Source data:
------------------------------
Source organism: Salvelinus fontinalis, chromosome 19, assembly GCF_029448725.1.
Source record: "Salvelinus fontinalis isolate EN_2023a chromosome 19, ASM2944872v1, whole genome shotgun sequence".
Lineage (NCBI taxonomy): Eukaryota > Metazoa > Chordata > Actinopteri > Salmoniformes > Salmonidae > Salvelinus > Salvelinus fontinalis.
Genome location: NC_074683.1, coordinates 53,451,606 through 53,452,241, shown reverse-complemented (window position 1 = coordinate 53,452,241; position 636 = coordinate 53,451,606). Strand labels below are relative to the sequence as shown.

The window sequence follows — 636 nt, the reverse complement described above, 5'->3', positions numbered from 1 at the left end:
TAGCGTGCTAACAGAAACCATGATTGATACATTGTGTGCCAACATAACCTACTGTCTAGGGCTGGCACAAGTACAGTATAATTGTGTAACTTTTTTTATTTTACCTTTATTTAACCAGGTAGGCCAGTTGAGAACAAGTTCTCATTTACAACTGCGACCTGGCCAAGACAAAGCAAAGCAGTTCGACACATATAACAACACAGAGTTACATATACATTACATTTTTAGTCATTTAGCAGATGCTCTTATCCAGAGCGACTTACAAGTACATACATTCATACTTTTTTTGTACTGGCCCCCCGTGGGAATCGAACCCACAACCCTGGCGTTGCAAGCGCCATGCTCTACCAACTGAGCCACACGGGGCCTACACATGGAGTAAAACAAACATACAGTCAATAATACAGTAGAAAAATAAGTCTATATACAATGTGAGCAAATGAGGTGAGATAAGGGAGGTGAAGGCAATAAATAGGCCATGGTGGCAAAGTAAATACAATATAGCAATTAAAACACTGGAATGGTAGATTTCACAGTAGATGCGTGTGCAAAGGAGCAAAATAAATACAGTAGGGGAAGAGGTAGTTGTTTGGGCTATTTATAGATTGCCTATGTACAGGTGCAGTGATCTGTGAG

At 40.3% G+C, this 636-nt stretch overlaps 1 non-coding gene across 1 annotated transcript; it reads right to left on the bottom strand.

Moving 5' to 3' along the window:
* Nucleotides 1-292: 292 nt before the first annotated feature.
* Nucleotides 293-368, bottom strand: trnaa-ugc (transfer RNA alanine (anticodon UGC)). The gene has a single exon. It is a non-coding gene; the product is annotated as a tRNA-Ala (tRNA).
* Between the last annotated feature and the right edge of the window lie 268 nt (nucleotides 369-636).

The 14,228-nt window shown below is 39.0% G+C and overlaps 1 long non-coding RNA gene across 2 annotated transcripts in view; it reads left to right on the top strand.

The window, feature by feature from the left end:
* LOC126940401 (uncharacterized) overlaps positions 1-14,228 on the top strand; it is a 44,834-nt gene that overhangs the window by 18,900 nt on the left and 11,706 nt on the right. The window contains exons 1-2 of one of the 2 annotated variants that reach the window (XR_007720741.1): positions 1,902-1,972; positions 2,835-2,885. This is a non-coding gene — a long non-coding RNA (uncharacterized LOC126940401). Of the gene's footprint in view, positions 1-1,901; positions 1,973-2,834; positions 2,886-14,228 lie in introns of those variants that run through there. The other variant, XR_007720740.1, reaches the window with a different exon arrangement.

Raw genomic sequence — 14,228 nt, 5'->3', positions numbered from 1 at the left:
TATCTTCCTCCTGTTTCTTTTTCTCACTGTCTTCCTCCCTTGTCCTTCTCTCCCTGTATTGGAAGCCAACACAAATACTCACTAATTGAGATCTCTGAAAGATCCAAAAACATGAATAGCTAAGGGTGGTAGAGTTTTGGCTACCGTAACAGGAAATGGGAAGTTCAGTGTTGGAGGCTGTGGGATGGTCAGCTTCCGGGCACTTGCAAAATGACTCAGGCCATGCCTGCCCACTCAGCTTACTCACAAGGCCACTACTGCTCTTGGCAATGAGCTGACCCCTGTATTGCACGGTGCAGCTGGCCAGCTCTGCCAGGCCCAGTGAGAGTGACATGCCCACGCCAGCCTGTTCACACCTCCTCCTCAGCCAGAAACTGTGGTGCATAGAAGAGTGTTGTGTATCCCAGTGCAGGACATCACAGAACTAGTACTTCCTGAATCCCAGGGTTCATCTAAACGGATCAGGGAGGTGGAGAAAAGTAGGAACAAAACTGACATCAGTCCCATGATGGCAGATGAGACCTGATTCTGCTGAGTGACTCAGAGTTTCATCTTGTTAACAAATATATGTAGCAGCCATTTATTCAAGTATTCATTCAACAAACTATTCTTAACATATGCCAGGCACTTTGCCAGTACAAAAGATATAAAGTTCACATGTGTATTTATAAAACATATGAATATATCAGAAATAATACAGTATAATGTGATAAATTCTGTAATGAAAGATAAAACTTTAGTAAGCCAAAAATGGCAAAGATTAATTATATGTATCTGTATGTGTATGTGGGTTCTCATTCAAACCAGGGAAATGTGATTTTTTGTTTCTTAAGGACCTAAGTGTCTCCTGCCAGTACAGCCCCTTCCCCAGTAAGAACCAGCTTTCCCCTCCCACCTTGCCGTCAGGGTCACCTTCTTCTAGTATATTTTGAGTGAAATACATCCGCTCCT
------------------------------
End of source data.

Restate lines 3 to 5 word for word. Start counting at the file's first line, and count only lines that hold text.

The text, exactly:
Lineage (NCBI taxonomy): Eukaryota > Metazoa > Chordata > Actinopteri > Salmoniformes > Salmonidae > Salvelinus > Salvelinus fontinalis.
Genome location: NC_074683.1, coordinates 53,451,606 through 53,452,241, shown reverse-complemented (window position 1 = coordinate 53,452,241; position 636 = coordinate 53,451,606). Strand labels below are relative to the sequence as shown.

The window sequence follows — 636 nt, the reverse complement described above, 5'->3', positions numbered from 1 at the left end: